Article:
Until senior executives understand the following point, they will always struggle with their culture: “without people in the building, there is no business – just a lot of furniture, because it’s people working with and serving people that make the place run.”

Thanks for your insight.

2. Tweets that mention Why Team-Building Rarely Works « Managing w/ Attitude -- Topsy.com - July 22, 2010

[…] This post was mentioned on Twitter by Kevin Burns and Executive Oasis Intl, Executive Oasis Intl. Executive Oasis Intl said: RT @attitudeburns WhyTeam-Building Rarely Works http://bit.ly/9vr7Tv Response to my blog http://bit.ly/teambuildingcuts […]

3. Billy Kirsch - July 22, 2010

Exactly, well said. With proper planning and integration, Team Building can be a good catalyst for change.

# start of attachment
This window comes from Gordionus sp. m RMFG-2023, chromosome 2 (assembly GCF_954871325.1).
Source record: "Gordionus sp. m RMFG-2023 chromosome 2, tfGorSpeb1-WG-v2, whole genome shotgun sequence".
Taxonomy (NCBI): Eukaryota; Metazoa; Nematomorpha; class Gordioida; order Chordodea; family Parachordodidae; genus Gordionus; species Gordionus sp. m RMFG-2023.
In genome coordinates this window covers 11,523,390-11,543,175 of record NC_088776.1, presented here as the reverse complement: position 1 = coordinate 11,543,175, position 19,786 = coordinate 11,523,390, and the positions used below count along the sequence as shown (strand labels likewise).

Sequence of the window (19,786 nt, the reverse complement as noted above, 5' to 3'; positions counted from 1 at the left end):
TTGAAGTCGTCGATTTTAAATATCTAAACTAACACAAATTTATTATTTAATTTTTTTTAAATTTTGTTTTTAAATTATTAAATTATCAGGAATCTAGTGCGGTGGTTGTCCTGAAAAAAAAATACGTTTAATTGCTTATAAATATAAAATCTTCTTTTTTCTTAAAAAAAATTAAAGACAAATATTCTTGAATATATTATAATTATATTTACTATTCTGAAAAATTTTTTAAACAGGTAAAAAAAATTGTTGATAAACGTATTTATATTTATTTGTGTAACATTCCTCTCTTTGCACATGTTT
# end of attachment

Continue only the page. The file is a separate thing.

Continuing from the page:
Kevin Burns - July 22, 2010

But not “change” just for the sake of change. The change has got to mean something or solve an existing problem. Thanks for the reply.

4. Tony Mayadunne - July 22, 2010

Good points made here, Kevin. I know you are being a bit facetious with your singing Kumbaya in the woods, but it essentially does describe any of the team building programs that have sprouted in the past twenty years, a veritable cottage industry of questionable value.
I also like the metaphor of the coat of paint on a car not resolving the burning oil problem. In this context, the “culture” is actually the alignment of “official” culture (e.g. mission statement, Values etc) and the “unofficial culture” (e.g. office politics, peer social networks, watercooler conversations etc.). When the two are not in alignment, there is a cynicism that gets bred and which cannot be rooted out by upper management sending off various members on a team-building session, only to return to business as usual the following Monday morning. Seeking the points of disconnect between the official and unofficial cultures of an organization provides a great diagnostic into what is may be the root causes of the problems caused by such silos as you mention. Thanks for some excellent insights!